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Givaudan Expands Perfumery School
PARIS — Vernier, Switzerland-based Givaudan has expanded its 60-year-old perfumery school, called the Ecole de Parfumerie.
Based in the firm’s Argenteuil, France, offices, the facility now spreads over 5,380 square feet, compared with the previous 2,150-square-foot space.
Givaudan chief executive officer Gilles Andrier, who succeeded Juerg Witmer in the post in April, claims the firm is the only fragrance supplier with its own school.
One in three of the world’s perfumers have been trained on the campus, according to Givaudan, including grands nez (great nose) Jacques Polge of Chanel and Pierre Bourdon of Fragrance Resources.
Givaudan’s school annually admits two or three students from a pool of more than 200 applicants. The three-year training program includes memorizing more than 1,200 olfactive ingredients. And, at the end of the course, students create a men’s and a women’s fragrance, and are trained how to market those scents to prospective brands.
Graduates then either join Givaudan’s 5,000-strong workforce, which comprises 70 perfumers, or go on to become perfumers elsewhere. In addition to training future noses, the perfumery school offers workshops for its clients.
Givaudan also opened a training center in New York early this year. Jean Guichard, director of the company’s French perfumery school, regularly visits the New York center to provide similar workshops there.
— Ellen Groves
Beiersdorf Earnings Rise
BERLIN — Beiersdorf had another strong quarter.
Operating earnings for the Hamburg, Germany-based group’s branded consumer division rose 11.9 percent for the third quarter to 113 million euros, or $135.4 million at average exchange rates. Sales for the division rose 5.5 percent to 964 million euros, or $1.16 billion, for the quarter ended Sept. 30.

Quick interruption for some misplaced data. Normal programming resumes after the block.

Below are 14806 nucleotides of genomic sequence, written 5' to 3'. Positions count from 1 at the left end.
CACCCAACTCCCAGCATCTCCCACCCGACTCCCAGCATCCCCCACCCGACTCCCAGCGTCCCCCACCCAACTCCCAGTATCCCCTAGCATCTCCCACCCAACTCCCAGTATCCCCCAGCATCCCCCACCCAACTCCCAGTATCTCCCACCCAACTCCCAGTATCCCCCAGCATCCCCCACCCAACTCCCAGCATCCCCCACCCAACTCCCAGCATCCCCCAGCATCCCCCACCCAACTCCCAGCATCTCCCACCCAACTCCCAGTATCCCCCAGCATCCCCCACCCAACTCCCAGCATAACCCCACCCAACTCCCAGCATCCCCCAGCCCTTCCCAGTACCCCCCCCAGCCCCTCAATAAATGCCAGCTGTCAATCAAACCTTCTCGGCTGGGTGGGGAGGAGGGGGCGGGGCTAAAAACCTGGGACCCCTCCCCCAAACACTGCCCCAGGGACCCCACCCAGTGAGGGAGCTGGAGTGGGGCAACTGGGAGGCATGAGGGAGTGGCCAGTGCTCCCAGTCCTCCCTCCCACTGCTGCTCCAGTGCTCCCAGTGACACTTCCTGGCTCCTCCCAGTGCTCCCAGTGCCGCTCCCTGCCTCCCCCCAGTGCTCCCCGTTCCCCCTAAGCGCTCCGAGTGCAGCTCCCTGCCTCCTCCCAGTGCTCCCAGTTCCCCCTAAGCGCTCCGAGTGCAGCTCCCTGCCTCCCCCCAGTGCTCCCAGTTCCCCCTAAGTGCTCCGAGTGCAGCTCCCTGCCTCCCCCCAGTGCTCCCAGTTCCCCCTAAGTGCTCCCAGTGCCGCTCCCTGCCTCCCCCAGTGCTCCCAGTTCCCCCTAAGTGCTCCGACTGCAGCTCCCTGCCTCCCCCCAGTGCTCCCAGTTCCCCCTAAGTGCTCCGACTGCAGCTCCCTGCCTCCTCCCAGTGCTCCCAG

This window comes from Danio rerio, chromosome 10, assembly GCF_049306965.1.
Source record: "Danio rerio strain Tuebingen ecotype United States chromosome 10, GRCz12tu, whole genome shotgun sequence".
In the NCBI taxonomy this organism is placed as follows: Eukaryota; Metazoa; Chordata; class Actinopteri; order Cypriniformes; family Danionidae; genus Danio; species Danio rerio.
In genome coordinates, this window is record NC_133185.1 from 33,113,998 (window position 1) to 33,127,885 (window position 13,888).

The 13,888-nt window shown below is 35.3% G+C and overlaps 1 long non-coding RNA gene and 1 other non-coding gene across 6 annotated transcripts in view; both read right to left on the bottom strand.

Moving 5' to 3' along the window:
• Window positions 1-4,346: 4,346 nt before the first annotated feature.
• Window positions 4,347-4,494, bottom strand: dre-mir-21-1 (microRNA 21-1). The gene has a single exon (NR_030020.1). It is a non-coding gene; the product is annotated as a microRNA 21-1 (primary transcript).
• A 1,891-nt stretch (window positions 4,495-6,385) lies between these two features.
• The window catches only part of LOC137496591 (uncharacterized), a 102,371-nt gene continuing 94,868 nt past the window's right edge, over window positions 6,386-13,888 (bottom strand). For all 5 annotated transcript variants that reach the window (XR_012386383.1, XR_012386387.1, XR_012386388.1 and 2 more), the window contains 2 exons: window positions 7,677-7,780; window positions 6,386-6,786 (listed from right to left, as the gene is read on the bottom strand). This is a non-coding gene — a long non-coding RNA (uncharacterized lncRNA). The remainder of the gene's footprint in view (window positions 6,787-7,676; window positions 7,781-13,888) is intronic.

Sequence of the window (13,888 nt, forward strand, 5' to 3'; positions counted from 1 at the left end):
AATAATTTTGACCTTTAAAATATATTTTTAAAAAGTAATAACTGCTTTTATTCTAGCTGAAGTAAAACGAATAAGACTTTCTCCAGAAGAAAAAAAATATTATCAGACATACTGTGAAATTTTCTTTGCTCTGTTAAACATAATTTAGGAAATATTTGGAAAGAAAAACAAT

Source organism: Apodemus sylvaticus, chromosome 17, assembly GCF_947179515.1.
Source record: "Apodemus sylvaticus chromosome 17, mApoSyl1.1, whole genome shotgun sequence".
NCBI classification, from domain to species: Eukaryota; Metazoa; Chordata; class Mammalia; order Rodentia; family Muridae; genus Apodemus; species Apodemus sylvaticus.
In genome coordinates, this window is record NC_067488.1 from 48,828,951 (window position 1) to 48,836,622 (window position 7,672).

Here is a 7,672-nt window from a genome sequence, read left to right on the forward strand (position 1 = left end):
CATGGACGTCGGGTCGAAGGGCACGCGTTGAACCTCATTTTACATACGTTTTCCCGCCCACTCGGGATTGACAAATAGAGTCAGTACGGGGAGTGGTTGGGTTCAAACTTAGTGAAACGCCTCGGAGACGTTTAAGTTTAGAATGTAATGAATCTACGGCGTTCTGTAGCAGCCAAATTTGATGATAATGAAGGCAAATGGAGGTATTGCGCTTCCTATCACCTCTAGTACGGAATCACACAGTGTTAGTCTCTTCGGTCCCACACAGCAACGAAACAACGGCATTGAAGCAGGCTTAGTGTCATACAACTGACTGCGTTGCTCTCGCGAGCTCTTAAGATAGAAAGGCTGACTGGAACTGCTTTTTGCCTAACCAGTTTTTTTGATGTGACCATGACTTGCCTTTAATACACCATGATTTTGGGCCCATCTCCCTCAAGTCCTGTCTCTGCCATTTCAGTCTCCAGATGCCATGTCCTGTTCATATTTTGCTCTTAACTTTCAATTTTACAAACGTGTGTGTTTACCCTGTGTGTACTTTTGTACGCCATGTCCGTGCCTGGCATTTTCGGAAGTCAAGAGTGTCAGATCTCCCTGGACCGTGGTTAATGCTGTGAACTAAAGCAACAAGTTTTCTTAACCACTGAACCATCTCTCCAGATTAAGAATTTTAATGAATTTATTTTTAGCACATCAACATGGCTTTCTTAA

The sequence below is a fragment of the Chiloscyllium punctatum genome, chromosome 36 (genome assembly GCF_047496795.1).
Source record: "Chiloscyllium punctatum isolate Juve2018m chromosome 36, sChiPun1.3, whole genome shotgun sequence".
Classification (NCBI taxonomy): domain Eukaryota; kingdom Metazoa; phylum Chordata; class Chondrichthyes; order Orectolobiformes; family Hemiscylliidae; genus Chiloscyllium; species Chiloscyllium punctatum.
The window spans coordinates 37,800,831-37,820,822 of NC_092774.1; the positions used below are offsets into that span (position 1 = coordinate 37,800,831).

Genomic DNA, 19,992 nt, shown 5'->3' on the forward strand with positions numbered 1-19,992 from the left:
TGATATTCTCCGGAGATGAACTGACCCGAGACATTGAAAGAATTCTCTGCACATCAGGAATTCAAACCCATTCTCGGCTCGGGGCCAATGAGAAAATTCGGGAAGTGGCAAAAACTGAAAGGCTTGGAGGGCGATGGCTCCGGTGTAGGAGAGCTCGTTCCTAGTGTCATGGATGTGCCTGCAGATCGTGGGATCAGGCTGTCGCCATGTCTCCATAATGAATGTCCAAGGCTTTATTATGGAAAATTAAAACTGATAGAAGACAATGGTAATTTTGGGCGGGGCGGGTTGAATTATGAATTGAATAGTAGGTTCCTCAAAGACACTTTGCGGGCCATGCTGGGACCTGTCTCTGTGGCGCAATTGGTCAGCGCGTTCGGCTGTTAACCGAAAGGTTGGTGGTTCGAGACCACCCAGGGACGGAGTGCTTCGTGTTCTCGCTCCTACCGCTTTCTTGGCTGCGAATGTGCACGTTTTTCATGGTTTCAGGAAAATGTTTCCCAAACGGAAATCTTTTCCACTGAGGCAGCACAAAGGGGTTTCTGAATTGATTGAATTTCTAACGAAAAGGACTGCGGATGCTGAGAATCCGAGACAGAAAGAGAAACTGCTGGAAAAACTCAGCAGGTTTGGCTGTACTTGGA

The branded consumer division includes the skin care brands Nivea, Eucerin, La Prairie, Juvena, Marlies Möller, Labello, Florena and others, as well as bandages under the Hansaplast, Curad, Curitas and Elastoplast names.
Third-quarter net profit for the group, which also includes the Tesa adhesives division, rose to 87 million euros, or $104.3 million, up from 79 million euros, or $94.7 million, in the same period last year.
This story first appeared in the November 14, 2005 issue of WWD. Subscribe Today.
Beiersdorf is looking to close the year at record levels. For 2005, the group is projecting sales of the consumer division to exceed 4 billion euros, or $4.7 billion at current exchange, for the first time. This would represent a sales increase of about 4 percent.
Earnings before interest and taxes for the group also is expected to reach a new watermark of over 500 million euros, or $588.5 million, for the first time, with the EBIT margin increasing to about 11 percent, up from 10.6 percent last year.
Return on sales after tax is forecast at around 7 percent, up from 6.6 percent. However, group sales, adjusted for currency effects, are now expected to grow between 3.5 and 4 percent. The previous forecast called for currency adjusted sales growth of 4.5 percent.
Regarding the lower forecast, a company spokesman said, “The markets are very stagnant, and we want to maintain our margins rather than just generate turnover. We earned more than planned, and as a company, we prefer to be cautious.”
— Melissa Drier
Levy Named Global Sephora Head
PARIS — Jacques Levy has been appointed president of Sephora Worldwide. He replaces Pierre Letzelter, who has retired but remains an adviser to Bernard Arnault, chief of LVMH Moët Hennessy Louis Vuitton, which owns the Sephora perfumery chain. Since 2003, Levy has held the position of president of Sephora Europe, a job in which he also oversaw the perfumery chain’s operations in Asia.